[Gluster-devel] Glusterd: A New Hope

Anand Avati anand.avati at gmail.com
Fri Mar 22 17:51:09 UTC 2013

On Fri, Mar 22, 2013 at 7:09 AM, Jeff Darcy <jdarcy at redhat.com> wrote:

> The need for some change here is keenly felt
> right now as we struggle to fix all of the race conditions that have
> resulted from the hasty addition of synctasks to make up for poor
> performance elsewhere in that 44K lines of C.

synctasks were not added for performance at all. glusterd being single
threaded was incapable of serving volfile in GETSPEC command or assign a
port in PORTMAP query when the very process it spawned
(glusterfs/glusterfs) would ask glusterd, and wait for the result from
glusterd before "finishing daemonizing" (so that a proper exit status be
returned), and glusterd would wait for glusterfsd to return before it got
back to epoll() and pick the portmap/getspec request -- resulting in a

Making it multi-threaded was inevitable if we wanted to even make "basic"
behavior right - i.e "gluster volume start" return success only if
glusterfsd successfully started or fail if it could not start (we would
_always_ return success).

But this is yet another example of how retrofitting threads on a single
threaded program can cause problems. It's not unusual to see races. Most of
them are fixable with a "general scheme of locking" practices applied in a
few places.

That being said, I'm open to exploring using other projects which have a
"good fit" with rest of glusterfs. It would certainly be nice to make it
"someone else's problem".


>  Delegating as much as
> possible of this functionality to mature code that is mostly maintained
> elsewhere would be very beneficial.  I've done some research since those
> meetings, and here are some results.
> The most basic idea here is to use an existing coordination service to
> store cluster configuration and state.  That service would then take
> responsibility for maintaining availability and consistency of the data
> under its care.  The best known example of such a coordination service
> is Apache's ZooKeeper[1], but there are others that don't have the
> noxious Java dependency - e.g. doozer[2] written in Go, Arakoon[3]
> written in OCaml, ConCoord[4] written in Python.  These all provide a
> tightly consistent generally-hierarchical namespace for relatively small
> amounts of data.  In addition, there are two other features that might
> be useful.
> * Watches: register for notification of changes to an object (or
> directory/container), without having to poll.
> * Ephemerals: certain objects go away when the client that created them
> drops its connection to the server(s).
> Here's a rough sketch of how we'd use such a service.
> * Membership: a certain small set of servers (three or more) would be
> manually set up as coordination-service masters, e.g. via "peer probe
> xxx as master").  Other servers would connect to these masters, which
> would use ephemerals to update a "cluster map" object.  Both clients and
> servers could set up watches on the cluster map object to be notified of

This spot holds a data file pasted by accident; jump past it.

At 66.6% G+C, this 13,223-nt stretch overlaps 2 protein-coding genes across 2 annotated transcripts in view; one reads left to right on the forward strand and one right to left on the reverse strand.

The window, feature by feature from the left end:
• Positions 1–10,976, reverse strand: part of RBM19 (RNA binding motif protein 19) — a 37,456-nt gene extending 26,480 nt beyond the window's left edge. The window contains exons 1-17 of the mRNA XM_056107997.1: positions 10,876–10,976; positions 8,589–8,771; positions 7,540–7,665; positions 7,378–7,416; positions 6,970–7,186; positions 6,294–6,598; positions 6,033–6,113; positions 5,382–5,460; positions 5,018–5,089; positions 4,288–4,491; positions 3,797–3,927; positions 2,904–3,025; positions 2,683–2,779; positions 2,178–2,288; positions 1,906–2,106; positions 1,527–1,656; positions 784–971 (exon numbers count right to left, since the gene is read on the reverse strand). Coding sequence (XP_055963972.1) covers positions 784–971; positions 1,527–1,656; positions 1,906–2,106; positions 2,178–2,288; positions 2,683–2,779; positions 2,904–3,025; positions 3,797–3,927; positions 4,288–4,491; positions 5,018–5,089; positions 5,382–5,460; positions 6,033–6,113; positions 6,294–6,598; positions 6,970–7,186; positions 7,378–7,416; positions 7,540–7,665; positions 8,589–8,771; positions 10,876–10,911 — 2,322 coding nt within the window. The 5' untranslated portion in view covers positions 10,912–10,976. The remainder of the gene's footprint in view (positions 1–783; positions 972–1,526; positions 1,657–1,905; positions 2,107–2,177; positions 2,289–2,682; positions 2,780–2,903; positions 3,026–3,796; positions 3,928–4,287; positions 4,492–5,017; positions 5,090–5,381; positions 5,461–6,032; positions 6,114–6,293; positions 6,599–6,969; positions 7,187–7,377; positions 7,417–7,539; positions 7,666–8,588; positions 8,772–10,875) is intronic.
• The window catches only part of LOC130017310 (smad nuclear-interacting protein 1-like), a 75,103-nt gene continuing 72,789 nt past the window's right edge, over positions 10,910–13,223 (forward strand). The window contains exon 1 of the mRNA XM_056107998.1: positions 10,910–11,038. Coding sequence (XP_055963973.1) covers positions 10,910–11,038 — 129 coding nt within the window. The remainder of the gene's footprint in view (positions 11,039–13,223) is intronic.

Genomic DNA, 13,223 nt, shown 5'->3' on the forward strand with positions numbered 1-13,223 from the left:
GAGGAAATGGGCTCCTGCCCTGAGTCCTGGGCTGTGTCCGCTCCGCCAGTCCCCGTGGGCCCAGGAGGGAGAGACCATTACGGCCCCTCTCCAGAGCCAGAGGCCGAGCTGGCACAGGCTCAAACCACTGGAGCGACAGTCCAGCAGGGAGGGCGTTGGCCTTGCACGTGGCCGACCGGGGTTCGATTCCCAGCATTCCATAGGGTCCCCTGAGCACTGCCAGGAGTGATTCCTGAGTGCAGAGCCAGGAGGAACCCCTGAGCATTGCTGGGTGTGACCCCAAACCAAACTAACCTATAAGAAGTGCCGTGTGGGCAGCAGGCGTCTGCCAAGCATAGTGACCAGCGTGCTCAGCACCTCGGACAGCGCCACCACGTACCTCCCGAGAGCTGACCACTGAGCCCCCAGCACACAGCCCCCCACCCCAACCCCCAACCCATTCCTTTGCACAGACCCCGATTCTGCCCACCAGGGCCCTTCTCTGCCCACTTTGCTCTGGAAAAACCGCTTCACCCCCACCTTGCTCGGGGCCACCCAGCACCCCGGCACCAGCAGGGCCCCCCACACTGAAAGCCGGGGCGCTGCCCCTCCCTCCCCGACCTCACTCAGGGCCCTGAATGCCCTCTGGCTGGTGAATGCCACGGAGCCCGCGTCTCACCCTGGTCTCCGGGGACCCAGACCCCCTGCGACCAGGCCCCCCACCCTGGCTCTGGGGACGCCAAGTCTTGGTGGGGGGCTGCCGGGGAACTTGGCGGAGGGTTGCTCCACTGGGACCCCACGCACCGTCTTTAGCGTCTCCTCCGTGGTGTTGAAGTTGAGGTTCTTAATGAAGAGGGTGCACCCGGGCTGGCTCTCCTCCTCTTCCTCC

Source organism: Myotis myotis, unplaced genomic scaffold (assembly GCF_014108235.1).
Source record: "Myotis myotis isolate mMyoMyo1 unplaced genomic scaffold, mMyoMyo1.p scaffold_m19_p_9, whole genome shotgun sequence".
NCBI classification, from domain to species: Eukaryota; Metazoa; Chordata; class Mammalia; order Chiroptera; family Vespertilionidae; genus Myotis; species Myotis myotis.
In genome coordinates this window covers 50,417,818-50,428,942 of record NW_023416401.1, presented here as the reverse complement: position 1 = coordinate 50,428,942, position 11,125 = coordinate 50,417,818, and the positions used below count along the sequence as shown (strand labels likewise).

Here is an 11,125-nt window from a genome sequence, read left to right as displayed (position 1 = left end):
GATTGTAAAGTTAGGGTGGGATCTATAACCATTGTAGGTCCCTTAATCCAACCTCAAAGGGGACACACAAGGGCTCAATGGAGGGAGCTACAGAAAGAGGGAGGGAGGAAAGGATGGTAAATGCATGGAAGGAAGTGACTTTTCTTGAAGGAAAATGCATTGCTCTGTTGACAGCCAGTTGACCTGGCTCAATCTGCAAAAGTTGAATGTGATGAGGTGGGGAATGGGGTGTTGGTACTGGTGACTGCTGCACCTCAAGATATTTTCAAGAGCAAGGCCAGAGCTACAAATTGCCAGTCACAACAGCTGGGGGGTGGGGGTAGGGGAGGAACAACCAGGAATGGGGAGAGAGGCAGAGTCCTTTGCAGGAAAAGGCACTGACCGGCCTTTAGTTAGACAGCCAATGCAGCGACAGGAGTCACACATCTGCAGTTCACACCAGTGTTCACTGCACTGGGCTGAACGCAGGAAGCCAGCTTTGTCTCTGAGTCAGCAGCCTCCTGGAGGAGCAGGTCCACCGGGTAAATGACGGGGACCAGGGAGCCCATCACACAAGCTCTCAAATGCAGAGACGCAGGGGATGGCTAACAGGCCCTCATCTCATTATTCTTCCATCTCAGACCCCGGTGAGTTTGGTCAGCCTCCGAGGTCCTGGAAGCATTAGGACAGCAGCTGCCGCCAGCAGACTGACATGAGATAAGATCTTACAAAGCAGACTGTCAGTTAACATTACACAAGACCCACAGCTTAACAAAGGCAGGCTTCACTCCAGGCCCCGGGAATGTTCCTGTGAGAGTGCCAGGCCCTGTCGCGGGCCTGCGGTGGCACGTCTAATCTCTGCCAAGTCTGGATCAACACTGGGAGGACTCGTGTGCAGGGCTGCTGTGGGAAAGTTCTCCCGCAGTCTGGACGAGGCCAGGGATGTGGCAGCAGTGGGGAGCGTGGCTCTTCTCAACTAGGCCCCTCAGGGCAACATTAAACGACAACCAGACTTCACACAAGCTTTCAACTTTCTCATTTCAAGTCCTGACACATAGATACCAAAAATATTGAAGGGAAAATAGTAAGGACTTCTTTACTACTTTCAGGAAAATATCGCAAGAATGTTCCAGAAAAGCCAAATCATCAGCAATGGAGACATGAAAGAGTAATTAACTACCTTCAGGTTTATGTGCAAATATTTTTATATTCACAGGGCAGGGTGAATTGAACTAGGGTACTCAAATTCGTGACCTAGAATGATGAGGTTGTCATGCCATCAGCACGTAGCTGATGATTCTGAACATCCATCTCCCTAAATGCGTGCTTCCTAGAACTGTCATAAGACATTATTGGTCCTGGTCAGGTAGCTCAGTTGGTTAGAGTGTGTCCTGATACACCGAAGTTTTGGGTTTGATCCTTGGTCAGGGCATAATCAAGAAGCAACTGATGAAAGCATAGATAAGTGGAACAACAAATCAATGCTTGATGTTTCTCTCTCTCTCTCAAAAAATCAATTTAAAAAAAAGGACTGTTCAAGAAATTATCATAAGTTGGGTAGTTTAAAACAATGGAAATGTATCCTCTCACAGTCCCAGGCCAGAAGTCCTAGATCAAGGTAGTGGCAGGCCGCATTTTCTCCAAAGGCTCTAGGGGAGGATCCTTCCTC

> servers joining and leaving.
> * Configuration: the information we currently store in each volume's
> "info" file as the basis for generating volfiles (and perhaps the
> volfiles themselves) would be stored in the configuration service.
> Again, servers and clients could set watches on these objects to be
> notified of changes and do the appropriate graph switches, reconfigures,
> quorum actions, etc.
> * Maintenance operations: these would still run in glusterd (which isn't
> going away).  They would use the coordination for leader election to
> make sure the same activity isn't started twice, and to keep status
> updated in a way that allows other nodes to watch for changes.
> * Status queries: these would be handled entirely by querying objects
> within the coordination service.
> Of the alternatives available to us, only ZooKeeper directly supports
> all of the functionality we'd want.  However, the Java dependency is
> decidedly unpleasant for us and would be totally unacceptable to some of
> our users.  Doozer seems the closest of the remainder; it supports
> watches but not ephemerals, so we'd either have to synthesize those on
> top of doozer itself or find another way to handle membership (the only
> place where we use that functionality) based on the features it does
> have.  The project also seems reasonably mature and active, though we'd
> probably still have to devote some time to developing our own local
> doozer expertise.
> In a similar vein, another possibility would be to use *ourselves* as
> the coordination service, via a hand-configured AFR volume.  This is
> actually an approach Kaleb and I were seriously considering for HekaFS
> at the time of the acquisition, and it's not without its benefits.
> Using libgfapi we can prevent this special volume from having to be
> mounted, and we already know how to secure the communications paths for
> it (something that would require additional work with the other
> solutions).  On the other hand, it would probably require additional
> translators to provide both ephemerals and watches, and might require
> its own non-glusterd solution to issues like failure detection and
> self-heal, so it doesn't exactly meet the "make it somebody else's
> problem" criterion.
> In conclusion, I think our best (long term) way forward would be to
> prototype a doozer-based version of glusterd.  I could possibly be
> persuaded to try a "gluster on gluster" approach instead, but at this
> moment it wouldn't be my first choice.  Are there any other suggestions
> or objections before I forge ahead?
> [1] http://zookeeper.apache.org/
> [2] https://github.com/ha/doozerd
> [3] http://arakoon.org/
> [4] http://openreplica.org/doc/
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